Our goal this month has been to figure out how to have a long-range view on our parenting – to figure out how to get from wherever we are today to the adult we want our child or teenager to be when they hit 18 and are ready to fly the nest. We are finishing this week with some core attachment ideas that will help us create a safe space for our kids to be able to learn and grow in by helping them to feel seen, known and precious.
We’ve already talked about affirmation, support and bids. Today we want to look at the power of giving words as another step in helping our child feel known.
Our kids are busy learning on every axes of life – social, emotional, physical and mental – and that means that often things are going to happen that they simply don’t understand themselves.
Sometimes it will be something happening in their body “I feel yucky” that you need to help them to figure out. Depending on age and stage you might ask them questions like:
- Does it hurt? If so, where?
- Do you feel hot/cold?
- Does your body feel heavy?
- When did you last have a drink of water?
- What does your tummy think about the idea of some food?
Or you might help by offering observations such as:
- Oh, your neck feels really warm, I wonder if you need to take off your sweater?
- We’ve been playing at the park for a while now, I wonder if you’d like to come sit under the tree in the shade and have some water and fruit?
Sometimes it will be questions to do with their social situations, like:
- Why do you think J didn’t want to play with you today?
- How does it make you feel when your sister/brother/sibling takes things from your room? How do you think they feel when you take things from theirs?
- Have you noticed that you can feel different ways when you’re hanging out with different people? Is this new person leaving you feeling good feelings or bad feelings?
And sometimes it will be about their emotions – helping them to identify what feelings they are experiencing and why and then to figure out what steps they might be able to take to deal with those feelings in a healthy fashion. We might do this:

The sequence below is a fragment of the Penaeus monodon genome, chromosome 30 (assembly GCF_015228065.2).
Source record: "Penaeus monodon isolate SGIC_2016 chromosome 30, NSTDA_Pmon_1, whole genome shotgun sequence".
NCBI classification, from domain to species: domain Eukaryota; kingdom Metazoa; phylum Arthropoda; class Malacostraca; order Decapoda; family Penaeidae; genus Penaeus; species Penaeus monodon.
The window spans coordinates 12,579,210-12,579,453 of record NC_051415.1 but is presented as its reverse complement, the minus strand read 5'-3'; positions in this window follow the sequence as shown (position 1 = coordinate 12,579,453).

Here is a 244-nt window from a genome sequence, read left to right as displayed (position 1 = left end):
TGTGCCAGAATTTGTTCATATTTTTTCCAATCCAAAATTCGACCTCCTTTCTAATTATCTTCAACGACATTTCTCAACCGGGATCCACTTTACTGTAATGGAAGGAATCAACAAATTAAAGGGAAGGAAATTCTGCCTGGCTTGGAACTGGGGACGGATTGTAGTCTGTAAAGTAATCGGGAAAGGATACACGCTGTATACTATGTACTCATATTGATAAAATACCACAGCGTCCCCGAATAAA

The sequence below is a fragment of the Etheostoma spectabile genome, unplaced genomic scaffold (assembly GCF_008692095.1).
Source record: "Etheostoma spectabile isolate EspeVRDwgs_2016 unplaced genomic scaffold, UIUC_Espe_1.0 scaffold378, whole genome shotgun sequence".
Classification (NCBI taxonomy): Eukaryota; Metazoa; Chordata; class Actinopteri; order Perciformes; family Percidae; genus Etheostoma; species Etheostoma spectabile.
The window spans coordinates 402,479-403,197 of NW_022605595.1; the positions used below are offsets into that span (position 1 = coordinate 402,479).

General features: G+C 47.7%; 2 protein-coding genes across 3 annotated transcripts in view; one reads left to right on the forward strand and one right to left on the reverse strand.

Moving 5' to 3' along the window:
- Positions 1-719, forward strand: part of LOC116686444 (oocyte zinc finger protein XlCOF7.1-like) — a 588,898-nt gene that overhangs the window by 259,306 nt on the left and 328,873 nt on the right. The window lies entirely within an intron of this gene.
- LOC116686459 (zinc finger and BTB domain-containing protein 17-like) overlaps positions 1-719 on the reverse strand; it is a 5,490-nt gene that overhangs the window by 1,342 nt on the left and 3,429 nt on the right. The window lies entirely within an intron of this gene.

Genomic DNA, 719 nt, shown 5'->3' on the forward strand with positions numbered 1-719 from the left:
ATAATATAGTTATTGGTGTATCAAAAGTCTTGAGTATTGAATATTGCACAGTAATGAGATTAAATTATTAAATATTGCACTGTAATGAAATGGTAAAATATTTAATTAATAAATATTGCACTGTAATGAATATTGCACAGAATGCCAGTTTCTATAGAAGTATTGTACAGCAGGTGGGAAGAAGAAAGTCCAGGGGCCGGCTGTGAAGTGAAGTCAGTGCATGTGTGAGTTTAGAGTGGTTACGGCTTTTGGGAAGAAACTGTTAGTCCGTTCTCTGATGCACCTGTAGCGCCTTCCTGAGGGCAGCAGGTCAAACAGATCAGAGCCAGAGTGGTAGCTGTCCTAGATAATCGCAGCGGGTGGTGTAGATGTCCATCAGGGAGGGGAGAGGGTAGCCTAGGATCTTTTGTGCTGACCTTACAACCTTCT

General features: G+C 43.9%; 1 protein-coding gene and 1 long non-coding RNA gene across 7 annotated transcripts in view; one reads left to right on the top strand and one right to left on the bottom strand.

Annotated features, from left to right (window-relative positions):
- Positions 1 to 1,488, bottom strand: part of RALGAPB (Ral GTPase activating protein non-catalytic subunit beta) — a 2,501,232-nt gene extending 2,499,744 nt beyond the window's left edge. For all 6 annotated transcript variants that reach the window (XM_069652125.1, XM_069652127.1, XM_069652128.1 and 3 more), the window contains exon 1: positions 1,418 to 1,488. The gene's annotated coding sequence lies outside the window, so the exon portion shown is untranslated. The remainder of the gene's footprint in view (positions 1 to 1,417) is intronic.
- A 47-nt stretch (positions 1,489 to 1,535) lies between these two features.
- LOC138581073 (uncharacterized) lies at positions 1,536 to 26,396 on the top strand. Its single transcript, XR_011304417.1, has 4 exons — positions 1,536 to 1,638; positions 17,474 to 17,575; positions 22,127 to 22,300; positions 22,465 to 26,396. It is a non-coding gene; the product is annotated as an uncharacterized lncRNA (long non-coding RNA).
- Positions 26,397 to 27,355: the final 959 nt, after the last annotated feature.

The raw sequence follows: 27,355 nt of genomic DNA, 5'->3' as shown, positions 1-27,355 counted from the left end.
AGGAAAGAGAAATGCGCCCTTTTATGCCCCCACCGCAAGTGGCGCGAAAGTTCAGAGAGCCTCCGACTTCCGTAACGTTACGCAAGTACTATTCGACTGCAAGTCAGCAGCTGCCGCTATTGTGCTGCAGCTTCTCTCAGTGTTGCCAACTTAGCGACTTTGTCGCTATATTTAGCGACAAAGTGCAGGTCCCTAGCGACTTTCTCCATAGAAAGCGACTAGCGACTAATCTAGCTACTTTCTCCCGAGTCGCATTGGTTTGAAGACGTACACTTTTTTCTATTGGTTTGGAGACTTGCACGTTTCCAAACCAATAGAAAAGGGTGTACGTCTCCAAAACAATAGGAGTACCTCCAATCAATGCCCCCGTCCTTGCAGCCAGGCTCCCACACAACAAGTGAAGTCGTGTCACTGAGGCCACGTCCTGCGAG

- by playing games where we practice acting out different emotions,
- by using cartoon drawings of faces to help us identify our emotions,
- by mirroring their emotions and saying something like “when my face gets long and heavy like that I know that I’m sad“ (or I might use the word deflated depending on age).
Once we have words for our feelings then we can move on to giving ideas about what we can do about these emotions, such as:
- when I’m tired I know I need to recharge my battery – some things that I can do to recharge my battery include taking a rest, cuddling with someone I love or swinging gently in the back yard
- when I’m angry or excited I know I need to let off steam – some things I can do to let off steam include going for a run, having someone spin me really fast on the tire swing or writing angsty poetry
- when I’m hurt emotionally I know I need a way to heal – some things I can do to heal include cuddling up with someone safe, expressing my pain creatively (in song or art or food) or sitting quietly down by the water
Regardless of what area of life we’re talking about, giving words and then giving ideas helps our child to both understand deeply that we know them as well as beginning to gain the self-awareness that will allow them to know themselves.